After years of indefensible political wrangling, the FDA has finally agreed to make Plan B (aka the "morning after" pill) available sans prescription, albeit to those aged 18 and up.
Let the glut of unprotected sex with multiple partners begin! Re-open Studio 54! The good times are here again! Woohoo! What's there to worry about now that we've got Plan B?
Seriously, while Plan B won't prevent any sexually transmitted diseases, it will safely prevent a woman from getting pregnant if used within a certain time frame after the deed is done. It was determined safe for over the counter (OTC) use by experts some time ago, but the former head of the FDA put it on the backburber nonetheless. Could it be he had a personal issue with Plan B?
Probably. He reportedly was one of those "moralistic" types who think preventing pregnancy is tantamount to abortion, which is of course tantamount to murder.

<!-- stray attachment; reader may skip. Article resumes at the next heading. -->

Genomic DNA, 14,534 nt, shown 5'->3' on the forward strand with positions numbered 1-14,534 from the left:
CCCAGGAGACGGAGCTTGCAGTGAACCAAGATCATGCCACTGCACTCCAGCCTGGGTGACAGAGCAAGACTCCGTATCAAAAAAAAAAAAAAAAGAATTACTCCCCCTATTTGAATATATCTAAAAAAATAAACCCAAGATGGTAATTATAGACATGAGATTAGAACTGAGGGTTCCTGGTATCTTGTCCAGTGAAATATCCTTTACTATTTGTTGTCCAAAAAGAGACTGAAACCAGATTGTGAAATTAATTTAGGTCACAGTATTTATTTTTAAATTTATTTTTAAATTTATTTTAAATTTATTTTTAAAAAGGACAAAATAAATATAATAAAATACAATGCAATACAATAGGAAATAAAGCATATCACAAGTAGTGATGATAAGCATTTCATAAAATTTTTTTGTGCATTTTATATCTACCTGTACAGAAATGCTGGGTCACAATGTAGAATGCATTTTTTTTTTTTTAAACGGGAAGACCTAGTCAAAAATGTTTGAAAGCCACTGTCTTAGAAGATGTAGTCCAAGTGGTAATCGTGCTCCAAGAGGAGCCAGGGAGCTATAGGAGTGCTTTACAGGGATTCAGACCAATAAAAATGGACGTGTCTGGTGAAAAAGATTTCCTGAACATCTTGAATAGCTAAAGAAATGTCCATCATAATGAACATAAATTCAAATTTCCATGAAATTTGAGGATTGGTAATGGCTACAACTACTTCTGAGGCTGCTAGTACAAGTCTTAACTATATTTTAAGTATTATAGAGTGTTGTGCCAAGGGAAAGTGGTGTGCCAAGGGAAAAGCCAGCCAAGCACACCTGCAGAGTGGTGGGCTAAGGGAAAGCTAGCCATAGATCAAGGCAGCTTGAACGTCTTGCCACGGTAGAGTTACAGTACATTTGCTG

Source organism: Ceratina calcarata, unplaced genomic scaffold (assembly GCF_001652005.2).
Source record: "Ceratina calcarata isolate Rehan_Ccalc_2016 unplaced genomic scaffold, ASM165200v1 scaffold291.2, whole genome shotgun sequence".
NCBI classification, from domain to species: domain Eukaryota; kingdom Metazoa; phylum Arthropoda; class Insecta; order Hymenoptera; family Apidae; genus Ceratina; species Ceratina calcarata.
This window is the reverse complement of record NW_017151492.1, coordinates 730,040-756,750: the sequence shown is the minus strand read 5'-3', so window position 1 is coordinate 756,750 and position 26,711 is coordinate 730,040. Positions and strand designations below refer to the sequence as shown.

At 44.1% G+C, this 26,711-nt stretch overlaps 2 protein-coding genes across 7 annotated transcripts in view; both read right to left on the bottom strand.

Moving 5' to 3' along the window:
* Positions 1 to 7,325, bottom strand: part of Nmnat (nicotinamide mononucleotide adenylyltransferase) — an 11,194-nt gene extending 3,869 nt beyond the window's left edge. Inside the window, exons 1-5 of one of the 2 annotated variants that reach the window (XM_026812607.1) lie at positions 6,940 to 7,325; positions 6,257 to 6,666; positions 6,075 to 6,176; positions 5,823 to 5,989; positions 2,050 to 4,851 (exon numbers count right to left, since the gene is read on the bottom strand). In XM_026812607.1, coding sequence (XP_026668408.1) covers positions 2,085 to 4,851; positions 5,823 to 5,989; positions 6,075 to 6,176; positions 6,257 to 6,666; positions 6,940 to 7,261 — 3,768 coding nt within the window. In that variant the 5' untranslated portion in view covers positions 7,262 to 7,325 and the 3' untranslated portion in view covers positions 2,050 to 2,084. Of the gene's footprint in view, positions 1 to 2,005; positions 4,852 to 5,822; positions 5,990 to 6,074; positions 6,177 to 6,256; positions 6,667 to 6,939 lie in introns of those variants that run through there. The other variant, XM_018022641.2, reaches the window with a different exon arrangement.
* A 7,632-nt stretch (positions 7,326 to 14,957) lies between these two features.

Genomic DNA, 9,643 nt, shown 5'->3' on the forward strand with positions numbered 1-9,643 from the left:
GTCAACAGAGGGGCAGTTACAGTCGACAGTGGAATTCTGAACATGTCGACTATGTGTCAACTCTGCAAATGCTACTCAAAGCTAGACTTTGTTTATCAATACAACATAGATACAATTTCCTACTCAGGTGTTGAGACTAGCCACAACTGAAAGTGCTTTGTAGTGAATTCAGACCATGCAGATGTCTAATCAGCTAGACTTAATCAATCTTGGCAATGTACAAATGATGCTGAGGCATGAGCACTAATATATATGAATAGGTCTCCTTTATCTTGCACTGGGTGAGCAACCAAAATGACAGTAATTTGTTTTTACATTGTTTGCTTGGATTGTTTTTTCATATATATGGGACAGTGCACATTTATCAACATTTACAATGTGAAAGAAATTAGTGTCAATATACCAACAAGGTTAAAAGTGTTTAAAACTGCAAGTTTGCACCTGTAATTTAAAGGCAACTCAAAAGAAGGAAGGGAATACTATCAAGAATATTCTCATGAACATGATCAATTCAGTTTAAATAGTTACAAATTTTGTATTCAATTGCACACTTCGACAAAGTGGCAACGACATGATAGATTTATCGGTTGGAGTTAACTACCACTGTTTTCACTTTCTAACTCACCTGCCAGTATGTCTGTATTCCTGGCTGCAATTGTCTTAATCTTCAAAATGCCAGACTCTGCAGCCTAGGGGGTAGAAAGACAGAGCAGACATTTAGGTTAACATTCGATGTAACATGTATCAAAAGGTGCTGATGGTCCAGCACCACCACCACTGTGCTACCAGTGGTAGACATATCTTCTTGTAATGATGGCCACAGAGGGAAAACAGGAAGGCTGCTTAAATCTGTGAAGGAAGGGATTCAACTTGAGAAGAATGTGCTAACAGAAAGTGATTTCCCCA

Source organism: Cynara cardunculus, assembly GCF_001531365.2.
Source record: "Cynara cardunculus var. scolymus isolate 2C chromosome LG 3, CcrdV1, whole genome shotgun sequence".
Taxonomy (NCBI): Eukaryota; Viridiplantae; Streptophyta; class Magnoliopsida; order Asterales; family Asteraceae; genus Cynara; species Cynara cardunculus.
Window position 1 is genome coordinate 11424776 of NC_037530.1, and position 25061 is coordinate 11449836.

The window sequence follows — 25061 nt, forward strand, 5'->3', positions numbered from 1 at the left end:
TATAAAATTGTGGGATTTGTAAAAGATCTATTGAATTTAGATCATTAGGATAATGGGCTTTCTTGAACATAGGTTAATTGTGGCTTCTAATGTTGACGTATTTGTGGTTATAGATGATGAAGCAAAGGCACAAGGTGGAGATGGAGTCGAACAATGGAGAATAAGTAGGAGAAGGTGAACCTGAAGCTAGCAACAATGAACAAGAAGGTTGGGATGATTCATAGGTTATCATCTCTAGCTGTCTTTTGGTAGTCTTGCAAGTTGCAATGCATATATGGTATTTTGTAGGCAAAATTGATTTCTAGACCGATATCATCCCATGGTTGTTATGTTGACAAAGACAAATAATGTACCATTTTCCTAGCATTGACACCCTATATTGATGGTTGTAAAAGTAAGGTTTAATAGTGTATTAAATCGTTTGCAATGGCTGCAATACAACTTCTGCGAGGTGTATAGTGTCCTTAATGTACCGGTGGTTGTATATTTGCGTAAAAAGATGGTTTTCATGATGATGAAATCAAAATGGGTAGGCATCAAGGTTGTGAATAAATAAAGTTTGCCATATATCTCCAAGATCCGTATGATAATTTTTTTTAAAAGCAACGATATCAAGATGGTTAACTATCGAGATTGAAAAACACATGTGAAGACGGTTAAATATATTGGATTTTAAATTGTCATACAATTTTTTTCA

Though Plan B will be available OTC, it will actually be BTC. That is, behind the counter. Pharmacists will keep it away from customers' hands, instead requiring them to ask for the drug. Kind of like cigarettes, I guess.
If it makes the FDA feel better about putting Plan B behind the counter, fine. If they think that they've in some way won a compromise, let them think it.
The fact is, whether a product's behind the counter or not, a customer still has to take it to the register to pay for it; in this instance that would enable the pharmacist to enforce the age restriction. Or are they expecting a rash of Plan B shoplifting incidents?
Perhaps what the FDA was thinking is that the potential embarrassment of having to ask for the product versus just putting your money down on the counter may discourage a few inhibited people from buying it. You know, the old teen-buying-condoms scenario.
Which begs the question: What's to keep kids from getting an adult to buy Plan B for them?